Fitness trackers measure energy expenditure based on heart rate, and while strength training undoubtedly gets your heart pounding, pauses between reps and sets mean your heart rate doesn’t remain elevated in the same way it does when you go for a jog.


When you check your watch at the end of a strength training session, the inconsistency between calories burned and perceived effort can be a little disparaging.


But what happens if you continue to measure energy expenditure hours or even days after your workout?


Excess post-exercise oxygen consumption – or EPOC – is the term given to the additional energy used during the recovery period post-exercise.


You may have heard of it referred to as the afterburn effect.


Once you’ve finished training, there are deficits to be made up for and systems that need bringing back into equilibrium. Glucose, proteins, fats, nutrients, water, hormones and neurotransmitters all need to be shuttled around and base levels need to be restored, and this requires a lot of energy.


Studies measuring EPOC during the hours and days post strength training consistently show a higher EPOC effect compared to steady state aerobic work. [7,8,9,10]


Alright, final one:


“The weights room is too intimidating”


A very easy way around this is to do your workouts at home. You won’t have the watching eyes of anybody else and you won’t have to worry about any equipment you’d planned to use being occupied.


However, if you do want to head into a gym at any point, I don’t want you to feel overwhelmed. I’d suggest three things:


Number one: Stick to the free weights.


Free weights are pretty much uniform in their appearance meaning you’ll be able to step into any gym, anywhere in the world, and know exactly what you’re looking at, how heavy it is, and how to use it.


Number two: Focus on YOU


I know a lot of women find all the flexing, grunting and testosterone that flies around the weights room intimidating. I’m not going to pretend and say it’s not. But I want to reinforce that it really doesn’t matter what anyone else is doing.


Lifting weights is all about you: your goals, your training and your results. If it helps, you could try taking a friend. Or take your music and keep your headphones in.


Number three: Make sure you ask for a proper induction into any new gym you step foot in.


Have them explain and demonstrate how to use each piece of equipment, if that’s what you want. It’s in their best interest that you’re using the equipment safely and correctly too, so never think you’re wasting their time.


Ready to put those reservations behind you and start reaping the benefits of strength training? CLICK HERE to join me inside Own It In The Gym. A brand new online course designed to put you in the drivers seat when it comes to your training. Learn how to lift when you want, where you want, to get the results you want.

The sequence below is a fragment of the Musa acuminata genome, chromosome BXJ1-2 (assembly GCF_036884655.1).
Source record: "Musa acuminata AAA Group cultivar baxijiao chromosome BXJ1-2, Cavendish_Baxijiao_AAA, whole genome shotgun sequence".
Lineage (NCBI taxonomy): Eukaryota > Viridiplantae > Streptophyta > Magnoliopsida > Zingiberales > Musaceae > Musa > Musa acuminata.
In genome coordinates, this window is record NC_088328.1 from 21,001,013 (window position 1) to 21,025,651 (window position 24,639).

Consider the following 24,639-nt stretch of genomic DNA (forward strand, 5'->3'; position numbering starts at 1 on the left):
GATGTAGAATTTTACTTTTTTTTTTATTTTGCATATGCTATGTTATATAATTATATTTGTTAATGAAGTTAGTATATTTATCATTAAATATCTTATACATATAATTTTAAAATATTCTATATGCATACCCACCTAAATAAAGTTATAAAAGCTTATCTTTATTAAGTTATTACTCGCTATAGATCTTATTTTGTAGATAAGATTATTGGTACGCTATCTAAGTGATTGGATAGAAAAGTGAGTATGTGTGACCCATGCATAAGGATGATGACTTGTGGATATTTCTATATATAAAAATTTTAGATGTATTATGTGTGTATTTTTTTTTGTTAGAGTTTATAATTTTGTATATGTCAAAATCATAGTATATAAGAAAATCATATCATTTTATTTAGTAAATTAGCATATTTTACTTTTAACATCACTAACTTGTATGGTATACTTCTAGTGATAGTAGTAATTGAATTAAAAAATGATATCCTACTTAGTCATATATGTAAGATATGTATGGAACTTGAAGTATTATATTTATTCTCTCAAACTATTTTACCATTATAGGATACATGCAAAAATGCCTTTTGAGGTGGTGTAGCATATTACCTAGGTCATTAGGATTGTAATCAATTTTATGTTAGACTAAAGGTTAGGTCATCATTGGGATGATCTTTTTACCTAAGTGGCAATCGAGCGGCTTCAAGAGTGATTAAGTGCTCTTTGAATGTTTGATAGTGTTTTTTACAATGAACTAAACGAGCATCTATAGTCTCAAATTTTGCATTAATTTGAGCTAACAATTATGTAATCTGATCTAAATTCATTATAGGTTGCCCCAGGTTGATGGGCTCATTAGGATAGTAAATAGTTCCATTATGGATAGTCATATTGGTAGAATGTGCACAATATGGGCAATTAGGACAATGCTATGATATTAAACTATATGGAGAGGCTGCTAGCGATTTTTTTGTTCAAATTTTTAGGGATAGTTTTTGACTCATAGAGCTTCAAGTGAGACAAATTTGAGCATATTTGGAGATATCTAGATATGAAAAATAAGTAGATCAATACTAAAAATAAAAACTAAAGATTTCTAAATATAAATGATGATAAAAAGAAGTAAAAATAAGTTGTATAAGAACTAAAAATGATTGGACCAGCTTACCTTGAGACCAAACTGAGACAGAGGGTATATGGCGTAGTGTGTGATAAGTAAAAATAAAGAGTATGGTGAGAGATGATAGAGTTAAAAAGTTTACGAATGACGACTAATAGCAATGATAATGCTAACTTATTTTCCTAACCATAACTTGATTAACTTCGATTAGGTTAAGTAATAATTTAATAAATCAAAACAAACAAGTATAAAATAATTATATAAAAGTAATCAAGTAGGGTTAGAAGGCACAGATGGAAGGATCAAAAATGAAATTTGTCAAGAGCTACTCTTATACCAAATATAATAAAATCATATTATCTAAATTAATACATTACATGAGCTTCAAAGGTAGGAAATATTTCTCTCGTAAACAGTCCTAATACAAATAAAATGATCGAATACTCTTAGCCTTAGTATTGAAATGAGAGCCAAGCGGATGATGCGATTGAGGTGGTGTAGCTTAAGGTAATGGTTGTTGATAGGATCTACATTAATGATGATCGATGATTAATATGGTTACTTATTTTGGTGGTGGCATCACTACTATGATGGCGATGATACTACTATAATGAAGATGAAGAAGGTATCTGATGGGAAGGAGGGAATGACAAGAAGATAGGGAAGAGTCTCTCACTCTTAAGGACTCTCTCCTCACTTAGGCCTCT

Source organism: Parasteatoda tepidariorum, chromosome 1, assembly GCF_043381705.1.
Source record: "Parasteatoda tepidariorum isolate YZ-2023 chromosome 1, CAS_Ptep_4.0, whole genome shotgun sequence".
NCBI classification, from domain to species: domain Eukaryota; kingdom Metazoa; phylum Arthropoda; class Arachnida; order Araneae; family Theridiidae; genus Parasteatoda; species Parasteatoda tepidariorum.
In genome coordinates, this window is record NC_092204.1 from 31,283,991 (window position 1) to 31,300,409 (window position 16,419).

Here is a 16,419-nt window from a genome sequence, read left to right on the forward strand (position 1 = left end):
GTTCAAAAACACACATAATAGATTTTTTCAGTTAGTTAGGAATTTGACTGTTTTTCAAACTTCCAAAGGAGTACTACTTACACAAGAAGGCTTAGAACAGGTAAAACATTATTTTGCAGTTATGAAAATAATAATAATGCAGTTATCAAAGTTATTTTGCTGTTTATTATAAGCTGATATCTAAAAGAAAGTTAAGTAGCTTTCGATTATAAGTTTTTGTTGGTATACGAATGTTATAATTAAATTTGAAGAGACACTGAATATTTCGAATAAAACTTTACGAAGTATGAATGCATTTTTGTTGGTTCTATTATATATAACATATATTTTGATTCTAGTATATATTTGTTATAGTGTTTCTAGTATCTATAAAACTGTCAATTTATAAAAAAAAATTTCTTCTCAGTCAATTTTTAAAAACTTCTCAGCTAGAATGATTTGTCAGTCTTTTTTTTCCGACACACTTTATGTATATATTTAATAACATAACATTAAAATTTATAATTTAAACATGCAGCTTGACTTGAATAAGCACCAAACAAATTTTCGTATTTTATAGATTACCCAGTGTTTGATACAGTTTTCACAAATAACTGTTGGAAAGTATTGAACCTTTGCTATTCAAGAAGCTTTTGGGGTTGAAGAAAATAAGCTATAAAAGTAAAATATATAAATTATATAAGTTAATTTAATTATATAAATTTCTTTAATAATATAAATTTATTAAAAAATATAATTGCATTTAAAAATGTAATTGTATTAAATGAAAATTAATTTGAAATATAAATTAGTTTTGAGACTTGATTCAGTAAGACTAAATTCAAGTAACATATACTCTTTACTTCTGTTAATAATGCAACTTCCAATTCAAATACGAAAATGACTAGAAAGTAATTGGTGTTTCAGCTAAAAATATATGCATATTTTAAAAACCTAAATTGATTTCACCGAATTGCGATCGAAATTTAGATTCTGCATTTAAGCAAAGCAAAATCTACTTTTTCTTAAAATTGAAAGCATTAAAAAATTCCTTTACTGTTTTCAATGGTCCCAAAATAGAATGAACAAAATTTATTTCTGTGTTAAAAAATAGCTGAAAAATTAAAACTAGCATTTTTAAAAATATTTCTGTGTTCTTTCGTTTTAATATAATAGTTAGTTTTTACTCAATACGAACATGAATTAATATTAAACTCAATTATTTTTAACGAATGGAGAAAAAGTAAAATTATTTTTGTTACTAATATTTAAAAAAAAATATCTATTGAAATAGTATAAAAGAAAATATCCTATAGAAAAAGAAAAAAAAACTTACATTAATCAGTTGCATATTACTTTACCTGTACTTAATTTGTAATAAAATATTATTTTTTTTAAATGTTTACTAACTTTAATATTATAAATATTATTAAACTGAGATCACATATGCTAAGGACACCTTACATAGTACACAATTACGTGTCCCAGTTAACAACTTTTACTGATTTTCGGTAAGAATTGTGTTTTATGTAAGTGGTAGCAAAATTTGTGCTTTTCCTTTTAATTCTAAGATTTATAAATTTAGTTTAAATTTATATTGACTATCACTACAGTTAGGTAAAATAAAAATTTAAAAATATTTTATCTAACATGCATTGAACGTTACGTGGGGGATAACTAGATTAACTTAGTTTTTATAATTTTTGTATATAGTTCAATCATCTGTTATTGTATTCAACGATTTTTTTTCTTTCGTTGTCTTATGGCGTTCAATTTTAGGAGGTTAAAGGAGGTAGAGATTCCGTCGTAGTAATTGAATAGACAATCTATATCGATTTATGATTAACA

References [1] Tipton, K. D., & Wolfe, R. R. (2001). Exercise, protein metabolism, and muscle growth. International Journal of Sport Nutrition & Exercise Metabolism, 11(1), 109-132. [2] Torjesen, P. A., & Sandnes, L. (2004). Serum testosterone in women as measured by an automated immunoassay and a RIA. Clinical Chemistry, 50(3), 678-679. [3] Schoenfeld, B. J. (2010). The mechanisms of muscle hypertrophy and their application to resistance training. The Journal of Strength & Conditioning Research, 24(10), 2857-2872. [4] Morton, R. W., Colenso-Semple, L., & Phillips, S. M. (2019). Training for strength and hypertrophy: an evidence-based approach. Current Opinion in Physiology, 10, 90-95. [5] Wang, Z., Ying, Z., Bosy‐Westphal, A., Zhang, J., Heller, M., Later, W., ... & Müller, M. J. (2011). Evaluation of specific metabolic rates of major organs and tissues: comparison between men and women. American Journal of Human Biology, 23(3), 333-338. [6] Wang, Z., Ying, Z., Bosy‐Westphal, A., Zhang, J., Heller, M., Later, W., ... & Müller, M. J. (2012). Evaluation of specific metabolic rates of major organs and tissues: comparison between nonobese and obese women. Obesity, 20(1), 95-100. [7] Greer, B. K., Sirithienthad, P., Moffatt, R. J., Marcello, R. T., & Panton, L. B. (2015). EPOC comparison between isocaloric bouts of steady-state aerobic, intermittent aerobic, and resistance training. Research Quarterly for Exercise & Sport, 86(2), 190-195. [8] Farinatti, P., Castinheiras Neto, A. G., & da Silva, N. L. (2013). Influence of resistance training variables on excess postexercise oxygen consumption: a systematic review. International Scholarly Research Notices, 2013. [9] Braun, W. A., Hawthorne, W. E., & Markofski, M. M. (2005). Acute EPOC response in women to circuit training and treadmill exercise of matched oxygen consumption. European Journal of Applied Physiology, 94(5), 500-504. [10] Thornton, M. K., & Potteiger, J. A. (2002). Effects of resistance exercise bouts of different intensities but equal work on EPOC. Medicine & Science in Sports & Exercise, 34(4), 715-722.